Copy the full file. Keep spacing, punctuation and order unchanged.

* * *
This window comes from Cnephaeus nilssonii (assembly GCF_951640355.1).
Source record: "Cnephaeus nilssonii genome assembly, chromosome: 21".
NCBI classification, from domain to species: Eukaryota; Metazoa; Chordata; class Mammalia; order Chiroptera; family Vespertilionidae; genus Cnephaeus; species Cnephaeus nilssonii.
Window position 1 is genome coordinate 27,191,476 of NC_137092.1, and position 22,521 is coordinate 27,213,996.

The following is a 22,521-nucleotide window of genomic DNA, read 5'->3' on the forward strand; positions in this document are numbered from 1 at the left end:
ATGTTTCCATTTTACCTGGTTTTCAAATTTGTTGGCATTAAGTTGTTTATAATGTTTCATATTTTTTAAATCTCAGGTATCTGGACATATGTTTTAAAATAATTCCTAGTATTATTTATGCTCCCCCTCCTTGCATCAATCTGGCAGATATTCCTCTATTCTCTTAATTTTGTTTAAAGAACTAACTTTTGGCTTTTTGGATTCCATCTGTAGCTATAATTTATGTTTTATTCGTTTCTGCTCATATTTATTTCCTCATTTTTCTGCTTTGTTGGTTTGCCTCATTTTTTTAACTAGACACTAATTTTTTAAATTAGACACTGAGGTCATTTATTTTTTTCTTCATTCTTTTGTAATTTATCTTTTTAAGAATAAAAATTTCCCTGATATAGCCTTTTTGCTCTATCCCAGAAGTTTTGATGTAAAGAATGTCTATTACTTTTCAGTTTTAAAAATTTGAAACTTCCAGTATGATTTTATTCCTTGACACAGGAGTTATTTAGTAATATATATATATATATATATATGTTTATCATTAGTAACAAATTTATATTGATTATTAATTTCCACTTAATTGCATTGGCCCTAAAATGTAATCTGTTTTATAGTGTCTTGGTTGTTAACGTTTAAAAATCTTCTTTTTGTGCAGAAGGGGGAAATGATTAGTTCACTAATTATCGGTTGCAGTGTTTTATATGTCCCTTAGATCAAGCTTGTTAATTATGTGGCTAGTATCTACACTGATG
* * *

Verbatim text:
This window comes from Cnephaeus nilssonii (assembly GCF_951640355.1).
Source record: "Cnephaeus nilssonii genome assembly, chromosome: 21".
NCBI classification, from domain to species: Eukaryota; Metazoa; Chordata; class Mammalia; order Chiroptera; family Vespertilionidae; genus Cnephaeus; species Cnephaeus nilssonii.
Window position 1 is genome coordinate 27,191,476 of NC_137092.1, and position 22,521 is coordinate 27,213,996.

The following is a 22,521-nucleotide window of genomic DNA, read 5'->3' on the forward strand; positions in this document are numbered from 1 at the left end:
ATGTTTCCATTTTACCTGGTTTTCAAATTTGTTGGCATTAAGTTGTTTATAATGTTTCATATTTTTTAAATCTCAGGTATCTGGACATATGTTTTAAAATAATTCCTAGTATTATTTATGCTCCCCCTCCTTGCATCAATCTGGCAGATATTCCTCTATTCTCTTAATTTTGTTTAAAGAACTAACTTTTGGCTTTTTGGATTCCATCTGTAGCTATAATTTATGTTTTATTCGTTTCTGCTCATATTTATTTCCTCATTTTTCTGCTTTGTTGGTTTGCCTCATTTTTTTAACTAGACACTAATTTTTTAAATTAGACACTGAGGTCATTTATTTTTTTCTTCATTCTTTTGTAATTTATCTTTTTAAGAATAAAAATTTCCCTGATATAGCCTTTTTGCTCTATCCCAGAAGTTTTGATGTAAAGAATGTCTATTACTTTTCAGTTTTAAAAATTTGAAACTTCCAGTATGATTTTATTCCTTGACACAGGAGTTATTTAGTAATATATATATATATATATATATGTTTATCATTAGTAACAAATTTATATTGATTATTAATTTCCACTTAATTGCATTGGCCCTAAAATGTAATCTGTTTTATAGTGTCTTGGTTGTTAACGTTTAAAAATCTTCTTTTTGTGCAGAAGGGGGAAATGATTAGTTCACTAATTATCGGTTGCAGTGTTTTATATGTCCCTTAGATCAAGCTTGTTAATTATGTGGCTAGTATCTACACTGATG